Last updated: December 5, 2013
Just 20 minutes from Niagara Falls, at the eastern end of Lake Erie, sits Buffalo, the second most populous city in New York State. It was the birthplace of the grain elevator, but now counts finance, technology and health care as integral parts of its economy.
It is inevitable that legal issues arise in the Queen City as it grows and adapts to changing times. When they do, there are a variety of courts to address the issues at hand. Here is a list of some of the key courthouses in the City of Good Neighbors.
Note: This court is a “hybrid drug and mental health court that serves veterans who are struggling with addiction and/or mental illness by diverting them from the traditional criminal justice system into a specialized veterans court.” The court diverts those who are charged with a non-violent felony or misdemeanor criminal offense to a specialized criminal court docket where they voluntarily participate in a treatment plan supervised by a judge.
Note: The city courts have jurisdiction over preliminary hearings in felony cases, criminal misdemeanors and lesser offenses and civil matters with amounts in controversy up to $15,000. It has a small claims department for those with claims up to $3000 (refer to this guide for more information on small claims filing, hearings, settlement, judgments, etc.) as well as a housing court department which handles housing related issues including evictions and code violations.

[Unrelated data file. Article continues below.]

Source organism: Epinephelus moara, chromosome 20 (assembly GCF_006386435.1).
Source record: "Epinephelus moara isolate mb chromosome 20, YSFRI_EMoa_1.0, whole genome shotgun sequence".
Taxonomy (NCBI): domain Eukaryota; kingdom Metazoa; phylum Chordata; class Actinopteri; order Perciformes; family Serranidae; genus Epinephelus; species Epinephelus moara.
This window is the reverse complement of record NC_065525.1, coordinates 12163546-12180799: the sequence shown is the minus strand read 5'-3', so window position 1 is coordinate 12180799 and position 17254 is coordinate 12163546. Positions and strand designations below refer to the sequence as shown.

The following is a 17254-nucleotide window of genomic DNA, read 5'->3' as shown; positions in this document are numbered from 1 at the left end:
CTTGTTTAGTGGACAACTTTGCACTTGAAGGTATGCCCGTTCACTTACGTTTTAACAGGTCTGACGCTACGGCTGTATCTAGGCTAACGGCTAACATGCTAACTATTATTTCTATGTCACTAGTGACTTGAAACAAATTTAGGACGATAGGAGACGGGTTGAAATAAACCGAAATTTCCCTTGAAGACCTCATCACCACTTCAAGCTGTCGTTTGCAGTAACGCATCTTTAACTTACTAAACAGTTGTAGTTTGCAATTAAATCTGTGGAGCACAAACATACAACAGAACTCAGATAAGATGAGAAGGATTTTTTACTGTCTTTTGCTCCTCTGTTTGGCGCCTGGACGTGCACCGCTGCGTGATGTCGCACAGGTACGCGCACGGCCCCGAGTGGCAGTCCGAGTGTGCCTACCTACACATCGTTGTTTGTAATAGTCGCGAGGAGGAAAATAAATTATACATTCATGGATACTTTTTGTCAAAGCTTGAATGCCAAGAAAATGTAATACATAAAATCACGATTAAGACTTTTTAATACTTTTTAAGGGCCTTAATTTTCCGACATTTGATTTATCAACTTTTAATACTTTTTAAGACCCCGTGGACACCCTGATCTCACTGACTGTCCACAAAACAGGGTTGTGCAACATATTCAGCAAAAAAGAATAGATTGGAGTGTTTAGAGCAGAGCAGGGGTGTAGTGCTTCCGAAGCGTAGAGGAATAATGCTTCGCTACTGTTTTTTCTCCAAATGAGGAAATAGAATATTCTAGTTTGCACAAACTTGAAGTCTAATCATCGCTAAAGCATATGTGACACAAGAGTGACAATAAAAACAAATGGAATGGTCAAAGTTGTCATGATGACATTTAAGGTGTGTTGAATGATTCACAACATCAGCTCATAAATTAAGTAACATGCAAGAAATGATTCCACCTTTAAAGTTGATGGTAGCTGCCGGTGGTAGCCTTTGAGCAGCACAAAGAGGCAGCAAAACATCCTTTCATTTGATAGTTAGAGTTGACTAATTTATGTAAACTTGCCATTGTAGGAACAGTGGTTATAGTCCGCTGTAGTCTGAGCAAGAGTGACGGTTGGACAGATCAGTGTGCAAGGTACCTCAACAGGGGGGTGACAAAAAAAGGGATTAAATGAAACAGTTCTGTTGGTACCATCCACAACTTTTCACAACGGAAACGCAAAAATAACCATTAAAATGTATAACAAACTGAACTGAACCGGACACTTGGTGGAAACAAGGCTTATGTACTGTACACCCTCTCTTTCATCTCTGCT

Note: This court handles a variety of types of matters including neglect, delinquency or dependency actions, custody, support, adoption, establishment of paternity and more.
Note: The county courts have jurisdiction over all types of criminal offenses, but in practice tend to deal mostly with felonies. On the civil side, the county courts hear cases that involve amounts in controversy up to $25,000. For information on court records or filing for the Erie County or Erie Supreme Courts, refer to the website for the County Clerk.
Note: The supreme courts have very broad jurisdiction and can hear most cases. They are the only court that can grant divorces, annulments and separations. For information on court records or filing for the Erie County or Erie Supreme Courts, refer to the website for the County Clerk.
Note: This court handles only immigration matters. If you have received a hearing notice it is recommended that prior to your appearance you or your representative familiarize yourself with the Immigration Court Practice Manual.
Note: This court handles only bankruptcy matters. If you are filing without an attorney, check here for information from the court.
Note: This court handles only federal law matters. If you are summoned for petit jury duty, expect to be on call for 90 days. If you are selected for a jury you will be required to serve until the conclusion of that case. If you are selected for a grand jury, you are empaneled for a term of 18 months and that may be extended for another 6. Refer here for Jury Service FAQ’s.